Business Development Board basks in success of Palm Beach County firm relocations

Last year, the Business Development Board of Palm Beach County Inc. facilitated 20 projects that created/retained 3,820 jobs in Palm Beach County. Directed by President and CEO Kelly Smallridge, the board was able to secure the relocation of Cancer Treatment Centers of America from Schaumburg, Illinois, to Boca Raton with 225 new employees; Pratt & Whitney’s expansion into the commercial jet engine business with a new 90,000-square-foot facility; and the Office Depot/OfficeMax merger.

Smallridge, who has led the board since 2004, spoke with Smart Business on how the BDB has become one of the highest performing economic development entities in Florida. 

Q: What kinds of businesses have announced they will relocate to Palm Beach County and are bringing new jobs with them?

A: We have a strategic approach to relocating companies. We go after aviation/aerospace, business/financial services, communications/technology, life sciences, logistics/distribution and corporate headquarters. These are the types of industries showing the greatest level of interest in our county.

The most recent trend over the last three years has been the departure of companies from the Northeast to Palm Beach County. These companies fall in the hedge fund, private equity and wealth management industries. Most require 7,000 to 10,000 square feet of space and prefer water views with amenities of a Class A building. We refer to this as the ‘Wall Street South’ phenomenon.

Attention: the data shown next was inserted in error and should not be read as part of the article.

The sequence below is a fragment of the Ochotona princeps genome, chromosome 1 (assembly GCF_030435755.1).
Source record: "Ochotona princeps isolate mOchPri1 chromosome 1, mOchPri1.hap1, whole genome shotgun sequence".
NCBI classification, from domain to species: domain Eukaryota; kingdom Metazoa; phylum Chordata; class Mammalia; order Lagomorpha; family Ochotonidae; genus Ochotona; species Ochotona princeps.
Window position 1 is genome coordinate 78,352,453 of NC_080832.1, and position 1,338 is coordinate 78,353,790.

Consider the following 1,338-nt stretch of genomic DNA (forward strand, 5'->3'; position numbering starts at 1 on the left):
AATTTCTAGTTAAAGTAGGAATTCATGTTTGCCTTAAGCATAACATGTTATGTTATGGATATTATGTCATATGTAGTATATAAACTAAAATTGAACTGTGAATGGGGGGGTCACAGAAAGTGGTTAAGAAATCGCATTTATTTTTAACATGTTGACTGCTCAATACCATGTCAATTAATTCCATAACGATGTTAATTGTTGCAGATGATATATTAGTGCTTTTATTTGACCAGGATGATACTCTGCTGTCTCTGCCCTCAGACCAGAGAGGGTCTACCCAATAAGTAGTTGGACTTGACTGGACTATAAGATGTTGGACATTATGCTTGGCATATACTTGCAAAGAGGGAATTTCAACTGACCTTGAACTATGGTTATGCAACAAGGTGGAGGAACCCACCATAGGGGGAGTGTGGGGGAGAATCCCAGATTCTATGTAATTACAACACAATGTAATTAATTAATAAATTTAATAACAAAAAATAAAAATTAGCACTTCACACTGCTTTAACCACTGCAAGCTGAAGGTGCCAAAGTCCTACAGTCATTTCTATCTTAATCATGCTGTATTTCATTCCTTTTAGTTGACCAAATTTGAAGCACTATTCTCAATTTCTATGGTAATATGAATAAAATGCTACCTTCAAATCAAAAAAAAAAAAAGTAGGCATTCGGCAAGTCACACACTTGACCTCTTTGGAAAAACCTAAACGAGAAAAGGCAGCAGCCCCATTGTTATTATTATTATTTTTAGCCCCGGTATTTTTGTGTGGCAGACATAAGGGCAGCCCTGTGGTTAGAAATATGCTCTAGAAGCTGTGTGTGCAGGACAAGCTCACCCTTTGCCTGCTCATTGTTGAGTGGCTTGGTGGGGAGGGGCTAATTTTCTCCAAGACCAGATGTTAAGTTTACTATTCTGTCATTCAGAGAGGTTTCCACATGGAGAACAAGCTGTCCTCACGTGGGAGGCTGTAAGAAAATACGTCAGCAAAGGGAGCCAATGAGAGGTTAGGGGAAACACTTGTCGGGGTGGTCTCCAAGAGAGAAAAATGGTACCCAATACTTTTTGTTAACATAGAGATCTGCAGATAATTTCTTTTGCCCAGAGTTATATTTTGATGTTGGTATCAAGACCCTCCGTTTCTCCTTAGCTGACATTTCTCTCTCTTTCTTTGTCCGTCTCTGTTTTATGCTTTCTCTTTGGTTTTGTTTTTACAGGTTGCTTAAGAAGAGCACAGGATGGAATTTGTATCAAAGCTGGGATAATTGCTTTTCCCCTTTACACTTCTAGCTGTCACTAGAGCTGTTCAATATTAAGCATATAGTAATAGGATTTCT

Q: What factors have new businesses cited as making Palm Beach County attractive?

A: Quality of life is at the top of the list along with affordability and accessibility. With three airports and seaports, the county is convenient to travel and shipping products nationally and internationally. The county offers affordable commercial space for light industrial facilities or corporate offices.

Educational institutions grades K-12 along with colleges and universities work closely with the business community to ensure a skilled workforce is available. Palm Beach County boasts some of the finest recreational and cultural amenities as well.

Q: How much does infrastructure and convenient location play a part in relocation decisions? How about a business friendly climate?

A: County elected officials warmly embrace economic development and have created business friendly policies such as expedited permitting, loan programs and incentives to attract and retain industry in Palm Beach County. The convenient access to Interstate 95, Florida’s Turnpike, Beeline Highway, airports and ports are all necessary infrastructure assets that attract quality employers.

Q: How have you expanded your work with city leaders?

A: We have created an Economic Development Stakeholders Council where each city has a seat at the table to discuss programs that will help make our cities and counties more competitive. The BDB hosts these quarterly meetings to stay in touch with our cities and to provide resources. We also teach an Economic Development 101 course for newly elected officials on the importance of creating jobs and recruiting and retaining employers. We meet one-on-one with the cities as we facilitate various relocations and expansions.

Q: How do you continue to build a strong economic development team?

A: The key is training the team to provide the highest level of customer services for all economic development projects interested in moving or growing here. We spend a tremendous amount of time educating our employees on initiatives, issues and development in the county so that we are knowledgeable.

The majority of our employees have been with the organization an average of eight to 10 years which means there is a large amount of institutional knowledge at the BDB. We are also extremely nimble and creative, which is rare in a quasi-governmental organization. Our internal culture is dynamic, aggressive, open-minded and entrepreneurial.

How to reach: Business Development Board of Palm Beach County Inc., (561) 835-1008 or